So, what really is the subsidy argument? The government’s position which is self-indicting is that the country cannot refine enough petrol for local consumption because our refineries are not functional. The government has to export crude oil and import refined petroleum products. In an attempt to address the problem, the government set up the Kalu Idika Kalu led National Refineries Special Task Force.

The committee’s report says that Nigeria, with Africa’s third largest refining capacity with its 445,000 barrel per day installed capacity, has only 18 per cent capacity utilisation and efficiency. This contradicts President Jonathan’s claim that the country’s refineries are operating at 30 per cent of installed capacity. What really is the exact figure? According to the committee, Egypt (Africa’s largest refiner of petroleum) with 774,900bd capacity has 81 per cent efficiency level.

The committee also highlighted the massive corruption associated with the Turn Around Maintenance of the refineries which is not surprising. Unfortunately, Kalu Idika Kalu and his team fell into the privatization trap by calling for the sale of Nigeria’s refineries. It is interesting to note that Egypt has nine refineries, with the tenth one under construction. All the refineries are run by the state-owned Egyptian General Petroleum Corporation (EGPC).

Clearly, the subsidy scheme is a ruse. If we can get our refineries working again, we can put an end to this subsidy palaver, provide employment for thousands of Nigerians, create and expand local industries. I agree with Prof. Asisi Asobie that “a government that is transformative should not say it cannot run the refineries; what it can do is to change the way the refineries have been run in the past. The culture and values of doing things must change and the government must find the necessary political will to make that change happen. Cultures and values are the hallmarks of a transformative government and not a government that derives pleasure in creating committees. Committees will not change the country for the better, but taking actions that produce results”.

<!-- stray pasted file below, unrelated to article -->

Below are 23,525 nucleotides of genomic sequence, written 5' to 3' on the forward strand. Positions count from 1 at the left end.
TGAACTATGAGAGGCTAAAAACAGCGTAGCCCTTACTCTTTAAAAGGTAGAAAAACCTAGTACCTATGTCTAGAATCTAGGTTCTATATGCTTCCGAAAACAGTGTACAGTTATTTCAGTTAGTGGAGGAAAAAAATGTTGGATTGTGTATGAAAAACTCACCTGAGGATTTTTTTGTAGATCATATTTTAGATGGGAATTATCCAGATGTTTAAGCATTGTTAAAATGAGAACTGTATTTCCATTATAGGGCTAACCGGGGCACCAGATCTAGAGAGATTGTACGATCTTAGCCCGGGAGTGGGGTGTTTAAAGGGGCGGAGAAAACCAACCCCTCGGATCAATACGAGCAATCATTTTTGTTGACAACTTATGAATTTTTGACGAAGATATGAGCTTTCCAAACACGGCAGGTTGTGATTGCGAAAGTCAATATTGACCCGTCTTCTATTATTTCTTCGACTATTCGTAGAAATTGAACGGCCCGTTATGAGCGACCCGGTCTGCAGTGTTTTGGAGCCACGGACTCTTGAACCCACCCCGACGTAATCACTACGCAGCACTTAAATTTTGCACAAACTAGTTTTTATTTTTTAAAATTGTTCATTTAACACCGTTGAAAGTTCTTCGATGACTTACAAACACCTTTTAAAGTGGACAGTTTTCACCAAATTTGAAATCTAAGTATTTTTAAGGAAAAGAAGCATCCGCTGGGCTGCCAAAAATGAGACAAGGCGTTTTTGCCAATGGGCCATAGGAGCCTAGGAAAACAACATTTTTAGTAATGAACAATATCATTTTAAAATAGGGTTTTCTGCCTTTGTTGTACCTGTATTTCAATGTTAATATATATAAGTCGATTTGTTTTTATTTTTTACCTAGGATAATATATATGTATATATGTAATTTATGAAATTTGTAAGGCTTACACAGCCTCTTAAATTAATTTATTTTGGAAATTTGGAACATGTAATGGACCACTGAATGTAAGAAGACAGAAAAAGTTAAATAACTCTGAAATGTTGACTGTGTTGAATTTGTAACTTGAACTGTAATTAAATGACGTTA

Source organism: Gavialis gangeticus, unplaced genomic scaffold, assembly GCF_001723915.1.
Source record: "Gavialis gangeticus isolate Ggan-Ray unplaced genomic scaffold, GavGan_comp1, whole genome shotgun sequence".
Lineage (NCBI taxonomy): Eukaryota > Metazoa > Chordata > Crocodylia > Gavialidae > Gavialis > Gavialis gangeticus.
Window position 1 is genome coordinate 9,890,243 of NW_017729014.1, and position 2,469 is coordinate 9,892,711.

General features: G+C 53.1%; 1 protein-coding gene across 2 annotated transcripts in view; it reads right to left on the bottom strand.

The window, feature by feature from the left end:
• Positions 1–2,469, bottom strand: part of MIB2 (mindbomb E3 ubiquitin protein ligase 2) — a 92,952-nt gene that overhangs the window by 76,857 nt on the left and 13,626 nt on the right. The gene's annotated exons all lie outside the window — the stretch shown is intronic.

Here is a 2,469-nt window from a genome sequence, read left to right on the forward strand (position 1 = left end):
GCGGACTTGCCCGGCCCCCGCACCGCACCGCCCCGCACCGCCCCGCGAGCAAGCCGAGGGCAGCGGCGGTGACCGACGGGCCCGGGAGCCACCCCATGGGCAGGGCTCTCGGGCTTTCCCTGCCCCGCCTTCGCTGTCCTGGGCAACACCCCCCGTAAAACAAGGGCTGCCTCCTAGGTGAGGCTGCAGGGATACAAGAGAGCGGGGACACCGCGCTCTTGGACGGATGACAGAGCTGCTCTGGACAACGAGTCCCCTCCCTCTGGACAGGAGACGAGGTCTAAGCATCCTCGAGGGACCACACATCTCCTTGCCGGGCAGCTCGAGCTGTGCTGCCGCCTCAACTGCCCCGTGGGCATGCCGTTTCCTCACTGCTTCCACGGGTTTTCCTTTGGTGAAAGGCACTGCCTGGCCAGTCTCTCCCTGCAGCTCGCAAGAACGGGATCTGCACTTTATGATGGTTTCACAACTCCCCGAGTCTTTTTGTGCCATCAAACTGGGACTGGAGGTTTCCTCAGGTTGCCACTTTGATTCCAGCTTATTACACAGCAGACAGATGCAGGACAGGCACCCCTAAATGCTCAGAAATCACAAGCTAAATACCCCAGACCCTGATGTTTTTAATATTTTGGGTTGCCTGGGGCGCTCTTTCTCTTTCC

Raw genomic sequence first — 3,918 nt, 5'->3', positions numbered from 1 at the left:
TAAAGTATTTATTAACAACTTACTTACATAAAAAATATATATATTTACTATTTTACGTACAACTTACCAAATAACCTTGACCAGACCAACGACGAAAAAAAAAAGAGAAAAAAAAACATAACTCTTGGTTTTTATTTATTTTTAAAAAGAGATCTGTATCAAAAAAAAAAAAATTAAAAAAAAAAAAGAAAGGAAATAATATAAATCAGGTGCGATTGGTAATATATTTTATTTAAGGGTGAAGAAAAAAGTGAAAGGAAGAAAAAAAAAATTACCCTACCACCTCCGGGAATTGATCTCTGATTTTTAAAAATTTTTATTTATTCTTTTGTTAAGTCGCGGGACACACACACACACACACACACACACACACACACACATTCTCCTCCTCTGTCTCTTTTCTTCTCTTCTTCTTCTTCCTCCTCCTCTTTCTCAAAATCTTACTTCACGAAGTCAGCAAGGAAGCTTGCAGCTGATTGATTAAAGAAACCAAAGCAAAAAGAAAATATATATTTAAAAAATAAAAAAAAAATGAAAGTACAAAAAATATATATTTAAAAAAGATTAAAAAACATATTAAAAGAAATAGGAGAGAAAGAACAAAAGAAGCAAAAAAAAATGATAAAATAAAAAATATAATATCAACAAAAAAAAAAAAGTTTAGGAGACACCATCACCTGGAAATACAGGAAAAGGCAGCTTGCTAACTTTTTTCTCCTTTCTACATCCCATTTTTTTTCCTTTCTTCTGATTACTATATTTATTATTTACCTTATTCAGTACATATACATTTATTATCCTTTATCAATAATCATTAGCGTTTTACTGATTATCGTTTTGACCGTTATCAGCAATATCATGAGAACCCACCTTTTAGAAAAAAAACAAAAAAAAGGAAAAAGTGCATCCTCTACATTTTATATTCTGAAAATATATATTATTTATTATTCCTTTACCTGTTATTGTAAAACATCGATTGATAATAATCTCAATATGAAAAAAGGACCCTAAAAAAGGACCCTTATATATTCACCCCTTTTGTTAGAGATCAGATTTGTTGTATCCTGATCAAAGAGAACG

It is heartwarming that civil society has fired the warning shots against any increase in the price of petrol as we head into the first anniversary of the Occupy Nigeria protests. President Jonathan has a choice: either to allow dubious private businessmen hold him hostage or govern in the interest of the people.

Concluded.

conumah@hotmail.com